In Plato’s Republic, Socrates illustrates his theory of the parts of the soul with the story of Leontius, who saw some corpses rotting outside the walls of Athens and was torn between revulsion and the desire to gaze at them. Leontius covered his eyes, but the desire was overpowering. “Look for yourselves, you evil things,” he scolded his eyes, “get your fill of the beautiful sight!” This was an early example of what the ancients called akrasia, or weakness of will, where we find ourselves doing what we know we shouldn’t. But the example illuminates an uncomfortable truth in the psychology of moral perception: Human beings derive pleasure from seeing what disgusts them; hence there is a pornography of torn and bloodied bodies, as well as of buff and sexy ones. This explains why viewers, rather than being simply revolted by depictions of martyrdoms and crucifixions, are instead drawn to them–a truth that underscores the Counter-Reformation’s belief that the church might strengthen people’s faith by increasing the luridness with which Christ’s tormented flesh was represented. It explains an aspect of the power of images. It also helps explain why art that undertakes to show the horrifying truth of war is so often counterproductive. It serves to attract viewers precisely by repelling them.

Consider Max Beckmann’s The Way Home, the first plate in Hell (1919), a portfolio of ten large black and white lithographs that can be seen in New York at the extraordinary exhibition of his work at MoMA-Queens (until September 29). Two figures face each other beneath a street lamp, one the artist himself in suit and bowler, the other a grossly disfigured veteran, wearing the familiar brimless cap of the German enlisted man at the time of World War I. Half his face has been blown off, he is noseless and almost eyeless, and the stump of an arm protrudes, like a stick, from his sleeve, which Beckmann grips with one hand while he points “the way home” with the other. A shadowy pair of crippled veterans are further up the street, behind a woman, from whose boots and jutting hips one infers that the street is her milieu. It is not entirely clear that the soldier can see which way the finger points. But Beckmann can see: Like Leontius, he cannot take his eyes off the veteran’s ghastly, skull-like head. And neither can we.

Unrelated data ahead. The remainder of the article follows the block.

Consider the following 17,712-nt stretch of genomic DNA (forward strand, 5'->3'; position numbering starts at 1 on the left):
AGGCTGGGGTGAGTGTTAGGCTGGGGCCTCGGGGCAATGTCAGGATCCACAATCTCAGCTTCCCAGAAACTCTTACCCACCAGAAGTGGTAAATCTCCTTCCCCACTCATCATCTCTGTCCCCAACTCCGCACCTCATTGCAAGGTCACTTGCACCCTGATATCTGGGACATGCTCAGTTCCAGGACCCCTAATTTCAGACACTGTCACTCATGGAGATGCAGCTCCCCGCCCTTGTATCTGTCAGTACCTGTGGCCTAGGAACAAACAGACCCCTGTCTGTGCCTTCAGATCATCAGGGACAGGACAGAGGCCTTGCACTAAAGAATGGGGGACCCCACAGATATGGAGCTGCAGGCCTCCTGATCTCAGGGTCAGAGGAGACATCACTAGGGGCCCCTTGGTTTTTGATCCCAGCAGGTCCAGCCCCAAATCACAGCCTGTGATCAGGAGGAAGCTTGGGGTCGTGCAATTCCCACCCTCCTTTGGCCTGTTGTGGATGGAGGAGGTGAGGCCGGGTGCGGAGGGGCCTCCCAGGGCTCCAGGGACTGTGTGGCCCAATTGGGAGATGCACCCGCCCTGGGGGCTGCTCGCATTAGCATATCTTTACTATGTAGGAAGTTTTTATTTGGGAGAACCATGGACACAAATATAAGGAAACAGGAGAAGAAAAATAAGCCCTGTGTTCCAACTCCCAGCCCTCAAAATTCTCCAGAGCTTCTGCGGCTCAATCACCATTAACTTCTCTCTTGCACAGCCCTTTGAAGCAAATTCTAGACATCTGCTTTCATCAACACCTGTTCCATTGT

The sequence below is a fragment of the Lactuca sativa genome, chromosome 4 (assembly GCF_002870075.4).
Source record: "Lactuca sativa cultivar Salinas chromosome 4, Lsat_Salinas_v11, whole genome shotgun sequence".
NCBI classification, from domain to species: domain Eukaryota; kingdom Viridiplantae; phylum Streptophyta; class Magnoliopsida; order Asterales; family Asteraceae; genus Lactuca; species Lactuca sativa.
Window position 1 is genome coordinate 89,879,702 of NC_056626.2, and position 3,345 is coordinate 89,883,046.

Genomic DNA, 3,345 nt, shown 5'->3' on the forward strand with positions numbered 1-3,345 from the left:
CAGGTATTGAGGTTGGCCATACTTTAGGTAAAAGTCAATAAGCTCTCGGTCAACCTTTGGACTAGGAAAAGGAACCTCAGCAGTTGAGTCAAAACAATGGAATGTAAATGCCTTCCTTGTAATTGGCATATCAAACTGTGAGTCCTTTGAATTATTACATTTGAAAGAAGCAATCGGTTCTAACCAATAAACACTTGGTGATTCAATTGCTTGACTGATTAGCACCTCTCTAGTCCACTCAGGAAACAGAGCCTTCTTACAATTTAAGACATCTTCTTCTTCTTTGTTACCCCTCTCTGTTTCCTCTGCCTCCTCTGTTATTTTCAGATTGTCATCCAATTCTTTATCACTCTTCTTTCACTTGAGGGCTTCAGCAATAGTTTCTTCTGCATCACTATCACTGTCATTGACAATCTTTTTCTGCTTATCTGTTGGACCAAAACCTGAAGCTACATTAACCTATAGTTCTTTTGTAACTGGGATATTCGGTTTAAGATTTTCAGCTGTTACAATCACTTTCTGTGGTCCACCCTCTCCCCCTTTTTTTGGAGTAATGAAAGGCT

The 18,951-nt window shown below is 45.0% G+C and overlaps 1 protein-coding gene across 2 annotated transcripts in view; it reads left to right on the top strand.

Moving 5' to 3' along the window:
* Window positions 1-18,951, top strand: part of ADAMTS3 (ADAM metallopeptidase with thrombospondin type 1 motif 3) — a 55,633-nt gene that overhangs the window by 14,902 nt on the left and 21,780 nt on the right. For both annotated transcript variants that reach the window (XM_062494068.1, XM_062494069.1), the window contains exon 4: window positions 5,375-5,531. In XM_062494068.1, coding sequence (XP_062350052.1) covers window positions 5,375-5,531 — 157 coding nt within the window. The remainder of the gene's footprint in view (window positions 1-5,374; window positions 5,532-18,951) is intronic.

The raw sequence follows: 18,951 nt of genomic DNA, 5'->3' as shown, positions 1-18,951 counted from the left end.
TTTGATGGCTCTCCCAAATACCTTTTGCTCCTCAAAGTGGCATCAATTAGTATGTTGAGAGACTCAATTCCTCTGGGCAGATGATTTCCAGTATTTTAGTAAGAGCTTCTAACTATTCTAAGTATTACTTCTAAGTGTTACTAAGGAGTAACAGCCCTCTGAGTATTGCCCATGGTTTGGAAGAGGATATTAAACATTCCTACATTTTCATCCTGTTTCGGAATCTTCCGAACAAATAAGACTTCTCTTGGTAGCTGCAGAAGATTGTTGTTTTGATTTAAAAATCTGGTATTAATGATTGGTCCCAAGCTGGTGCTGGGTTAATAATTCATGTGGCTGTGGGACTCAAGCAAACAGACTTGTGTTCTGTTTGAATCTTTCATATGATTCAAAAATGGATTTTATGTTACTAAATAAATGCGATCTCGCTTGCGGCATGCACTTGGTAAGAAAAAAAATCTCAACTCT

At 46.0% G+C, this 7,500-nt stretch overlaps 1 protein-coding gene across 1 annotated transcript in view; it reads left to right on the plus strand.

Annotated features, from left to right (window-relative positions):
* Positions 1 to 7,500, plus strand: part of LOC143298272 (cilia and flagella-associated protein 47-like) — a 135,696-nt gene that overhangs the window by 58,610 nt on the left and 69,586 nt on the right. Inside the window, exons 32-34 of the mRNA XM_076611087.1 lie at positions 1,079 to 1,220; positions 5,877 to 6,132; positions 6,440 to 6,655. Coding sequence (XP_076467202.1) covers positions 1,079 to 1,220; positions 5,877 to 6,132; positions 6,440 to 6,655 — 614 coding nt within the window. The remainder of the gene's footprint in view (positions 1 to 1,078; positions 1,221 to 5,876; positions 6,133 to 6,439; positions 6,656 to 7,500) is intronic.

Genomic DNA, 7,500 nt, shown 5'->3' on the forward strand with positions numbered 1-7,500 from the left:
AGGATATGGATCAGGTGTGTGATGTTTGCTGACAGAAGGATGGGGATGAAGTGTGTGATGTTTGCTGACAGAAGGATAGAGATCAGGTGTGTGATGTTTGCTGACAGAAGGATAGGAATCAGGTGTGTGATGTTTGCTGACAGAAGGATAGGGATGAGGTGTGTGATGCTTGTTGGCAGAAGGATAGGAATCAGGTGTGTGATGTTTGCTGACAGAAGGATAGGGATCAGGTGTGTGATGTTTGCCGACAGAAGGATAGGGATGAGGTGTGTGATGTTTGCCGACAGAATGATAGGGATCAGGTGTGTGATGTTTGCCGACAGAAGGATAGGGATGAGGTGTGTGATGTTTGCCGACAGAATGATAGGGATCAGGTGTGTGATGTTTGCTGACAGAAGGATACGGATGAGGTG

There is visual evidence that Beckmann actually saw such a head when he was a medical orderly in Flanders in 1915. A drypoint, The Grenade, shows wounded soldiers in the foreground, one of whom has lost part of his face. We can see the teeth through the hole. The scene of the explosion is imagined: Several panicked figures flee the bursting shell. But the cheekless man must have been drawn from life; Beckmann made many sketches of the maimed and dead, and throughout his work he called upon his knowledge of what human beings actually look like, dead or barely alive, on the field of battle. But his time as a field medic did more than provide opportunities for life (or death) studies. Beckmann, who lived in an apartment above the morgue, and once dreamed that dead bodies invaded his room, was left with traumatic memories that he struggled in vain to master, and that ultimately led, in 1915, to a severe breakdown. Counting on art to help him through his ordeal, he managed to visit the Musée des Beaux Arts in Brussels, where he came to admire the so-called Flemish primitives, including especially Rogier van der Weyden. They were to help frame his vision of reality when he returned to his career as a painter after the war, but looking at art did him little good in keeping despair at bay.

Beckmann started to paint again while still in uniform, during his slow recovery behind the lines in Germany. In a haunting self-portrait as a medical orderly, which is not, unfortunately, in the MoMA show, he appears in his green uniform, with the Red Cross insignia attached to his collar, presumably in the act of painting the picture of himself that we see. It’s as if he were bringing himself back to life by painting: He shows himself closely studying his still frightened expression, getting outside himself, as it were, away from the images that trouble his dreams. Beckmann’s output of self-portraits is matched only by Rembrandt’s, but this is one of the few in which he actually depicts himself as an artist, perhaps because painting, just after his time in the field hospital, was his particular “way home.” Typically, Beckmann shows himself as part of the life he depicts. In his 1918 artistic statement, “A Confession,” he wrote: “I need to be with people. In the city. That is just where we belong these days. We must be part of the misery that is coming.”